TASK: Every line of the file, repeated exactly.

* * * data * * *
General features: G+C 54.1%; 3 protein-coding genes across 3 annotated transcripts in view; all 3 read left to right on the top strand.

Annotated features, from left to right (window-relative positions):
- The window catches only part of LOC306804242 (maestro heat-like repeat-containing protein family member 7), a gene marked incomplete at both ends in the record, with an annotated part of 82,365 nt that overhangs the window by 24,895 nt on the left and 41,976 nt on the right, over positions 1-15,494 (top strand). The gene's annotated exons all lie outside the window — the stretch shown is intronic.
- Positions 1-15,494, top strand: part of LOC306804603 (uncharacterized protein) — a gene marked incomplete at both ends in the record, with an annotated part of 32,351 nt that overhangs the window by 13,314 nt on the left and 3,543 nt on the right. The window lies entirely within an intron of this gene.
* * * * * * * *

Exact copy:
General features: G+C 54.1%; 3 protein-coding genes across 3 annotated transcripts in view; all 3 read left to right on the top strand.

Annotated features, from left to right (window-relative positions):
- The window catches only part of LOC306804242 (maestro heat-like repeat-containing protein family member 7), a gene marked incomplete at both ends in the record, with an annotated part of 82,365 nt that overhangs the window by 24,895 nt on the left and 41,976 nt on the right, over positions 1-15,494 (top strand). The gene's annotated exons all lie outside the window — the stretch shown is intronic.
- Positions 1-15,494, top strand: part of LOC306804603 (uncharacterized protein) — a gene marked incomplete at both ends in the record, with an annotated part of 32,351 nt that overhangs the window by 13,314 nt on the left and 3,543 nt on the right. The window lies entirely within an intron of this gene.